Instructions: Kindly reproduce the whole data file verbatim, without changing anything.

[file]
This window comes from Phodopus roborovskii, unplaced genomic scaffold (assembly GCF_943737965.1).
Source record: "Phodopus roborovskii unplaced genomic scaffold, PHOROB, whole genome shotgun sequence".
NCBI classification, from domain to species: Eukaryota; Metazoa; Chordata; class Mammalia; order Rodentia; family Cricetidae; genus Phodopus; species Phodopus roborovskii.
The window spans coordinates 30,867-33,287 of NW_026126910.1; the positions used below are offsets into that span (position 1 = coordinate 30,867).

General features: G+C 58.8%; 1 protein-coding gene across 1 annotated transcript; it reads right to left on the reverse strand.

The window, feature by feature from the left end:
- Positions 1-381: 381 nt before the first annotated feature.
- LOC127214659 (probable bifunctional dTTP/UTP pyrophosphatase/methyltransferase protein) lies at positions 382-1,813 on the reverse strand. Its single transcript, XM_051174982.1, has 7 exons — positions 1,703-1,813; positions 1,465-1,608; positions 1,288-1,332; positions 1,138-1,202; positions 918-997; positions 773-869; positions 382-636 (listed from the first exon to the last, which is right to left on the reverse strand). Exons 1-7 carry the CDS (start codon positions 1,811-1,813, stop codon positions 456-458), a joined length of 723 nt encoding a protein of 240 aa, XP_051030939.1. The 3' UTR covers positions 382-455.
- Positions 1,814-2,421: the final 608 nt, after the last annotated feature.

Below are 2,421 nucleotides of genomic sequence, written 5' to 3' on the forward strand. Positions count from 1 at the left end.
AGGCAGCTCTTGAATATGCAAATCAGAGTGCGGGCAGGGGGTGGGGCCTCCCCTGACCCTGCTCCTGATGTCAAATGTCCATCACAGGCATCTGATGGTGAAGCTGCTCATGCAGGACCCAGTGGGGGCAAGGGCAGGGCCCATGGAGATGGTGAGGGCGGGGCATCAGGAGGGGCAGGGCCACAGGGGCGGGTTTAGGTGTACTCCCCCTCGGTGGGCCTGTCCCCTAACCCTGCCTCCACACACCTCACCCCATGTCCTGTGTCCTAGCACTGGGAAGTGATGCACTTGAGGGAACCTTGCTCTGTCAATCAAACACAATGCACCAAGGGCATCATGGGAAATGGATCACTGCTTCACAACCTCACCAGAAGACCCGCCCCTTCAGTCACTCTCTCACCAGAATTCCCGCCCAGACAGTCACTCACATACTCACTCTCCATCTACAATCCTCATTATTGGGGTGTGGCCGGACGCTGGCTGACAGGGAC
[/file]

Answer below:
This window comes from Phodopus roborovskii, unplaced genomic scaffold (assembly GCF_943737965.1).
Source record: "Phodopus roborovskii unplaced genomic scaffold, PHOROB, whole genome shotgun sequence".
NCBI classification, from domain to species: Eukaryota; Metazoa; Chordata; class Mammalia; order Rodentia; family Cricetidae; genus Phodopus; species Phodopus roborovskii.
The window spans coordinates 30,867-33,287 of NW_026126910.1; the positions used below are offsets into that span (position 1 = coordinate 30,867).

General features: G+C 58.8%; 1 protein-coding gene across 1 annotated transcript; it reads right to left on the reverse strand.

The window, feature by feature from the left end:
- Positions 1-381: 381 nt before the first annotated feature.
- LOC127214659 (probable bifunctional dTTP/UTP pyrophosphatase/methyltransferase protein) lies at positions 382-1,813 on the reverse strand. Its single transcript, XM_051174982.1, has 7 exons — positions 1,703-1,813; positions 1,465-1,608; positions 1,288-1,332; positions 1,138-1,202; positions 918-997; positions 773-869; positions 382-636 (listed from the first exon to the last, which is right to left on the reverse strand). Exons 1-7 carry the CDS (start codon positions 1,811-1,813, stop codon positions 456-458), a joined length of 723 nt encoding a protein of 240 aa, XP_051030939.1. The 3' UTR covers positions 382-455.
- Positions 1,814-2,421: the final 608 nt, after the last annotated feature.

Below are 2,421 nucleotides of genomic sequence, written 5' to 3' on the forward strand. Positions count from 1 at the left end.
AGGCAGCTCTTGAATATGCAAATCAGAGTGCGGGCAGGGGGTGGGGCCTCCCCTGACCCTGCTCCTGATGTCAAATGTCCATCACAGGCATCTGATGGTGAAGCTGCTCATGCAGGACCCAGTGGGGGCAAGGGCAGGGCCCATGGAGATGGTGAGGGCGGGGCATCAGGAGGGGCAGGGCCACAGGGGCGGGTTTAGGTGTACTCCCCCTCGGTGGGCCTGTCCCCTAACCCTGCCTCCACACACCTCACCCCATGTCCTGTGTCCTAGCACTGGGAAGTGATGCACTTGAGGGAACCTTGCTCTGTCAATCAAACACAATGCACCAAGGGCATCATGGGAAATGGATCACTGCTTCACAACCTCACCAGAAGACCCGCCCCTTCAGTCACTCTCTCACCAGAATTCCCGCCCAGACAGTCACTCACATACTCACTCTCCATCTACAATCCTCATTATTGGGGTGTGGCCGGACGCTGGCTGACAGGGAC